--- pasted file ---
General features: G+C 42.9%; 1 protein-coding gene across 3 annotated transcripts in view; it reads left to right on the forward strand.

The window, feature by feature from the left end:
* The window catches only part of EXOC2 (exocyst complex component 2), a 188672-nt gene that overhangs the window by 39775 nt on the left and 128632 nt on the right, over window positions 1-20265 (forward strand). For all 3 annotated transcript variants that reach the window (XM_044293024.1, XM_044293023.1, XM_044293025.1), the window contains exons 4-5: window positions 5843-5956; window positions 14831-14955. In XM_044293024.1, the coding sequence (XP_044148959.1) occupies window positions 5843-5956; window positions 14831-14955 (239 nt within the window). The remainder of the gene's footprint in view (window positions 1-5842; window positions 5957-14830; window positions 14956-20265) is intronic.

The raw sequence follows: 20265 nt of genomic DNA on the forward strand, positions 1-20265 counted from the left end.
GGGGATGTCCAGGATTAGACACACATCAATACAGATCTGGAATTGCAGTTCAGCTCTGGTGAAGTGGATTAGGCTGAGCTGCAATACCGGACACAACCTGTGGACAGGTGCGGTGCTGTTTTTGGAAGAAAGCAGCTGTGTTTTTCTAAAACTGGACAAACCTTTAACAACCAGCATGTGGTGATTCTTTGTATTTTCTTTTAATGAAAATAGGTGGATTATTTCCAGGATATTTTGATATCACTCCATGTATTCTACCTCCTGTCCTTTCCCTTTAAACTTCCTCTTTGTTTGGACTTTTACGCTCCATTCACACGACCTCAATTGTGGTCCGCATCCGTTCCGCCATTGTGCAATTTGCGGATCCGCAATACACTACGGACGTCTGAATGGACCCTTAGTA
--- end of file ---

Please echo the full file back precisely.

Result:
General features: G+C 42.9%; 1 protein-coding gene across 3 annotated transcripts in view; it reads left to right on the forward strand.

The window, feature by feature from the left end:
* The window catches only part of EXOC2 (exocyst complex component 2), a 188672-nt gene that overhangs the window by 39775 nt on the left and 128632 nt on the right, over window positions 1-20265 (forward strand). For all 3 annotated transcript variants that reach the window (XM_044293024.1, XM_044293023.1, XM_044293025.1), the window contains exons 4-5: window positions 5843-5956; window positions 14831-14955. In XM_044293024.1, the coding sequence (XP_044148959.1) occupies window positions 5843-5956; window positions 14831-14955 (239 nt within the window). The remainder of the gene's footprint in view (window positions 1-5842; window positions 5957-14830; window positions 14956-20265) is intronic.

The raw sequence follows: 20265 nt of genomic DNA on the forward strand, positions 1-20265 counted from the left end.
GGGGATGTCCAGGATTAGACACACATCAATACAGATCTGGAATTGCAGTTCAGCTCTGGTGAAGTGGATTAGGCTGAGCTGCAATACCGGACACAACCTGTGGACAGGTGCGGTGCTGTTTTTGGAAGAAAGCAGCTGTGTTTTTCTAAAACTGGACAAACCTTTAACAACCAGCATGTGGTGATTCTTTGTATTTTCTTTTAATGAAAATAGGTGGATTATTTCCAGGATATTTTGATATCACTCCATGTATTCTACCTCCTGTCCTTTCCCTTTAAACTTCCTCTTTGTTTGGACTTTTACGCTCCATTCACACGACCTCAATTGTGGTCCGCATCCGTTCCGCCATTGTGCAATTTGCGGATCCGCAATACACTACGGACGTCTGAATGGACCCTTAGTA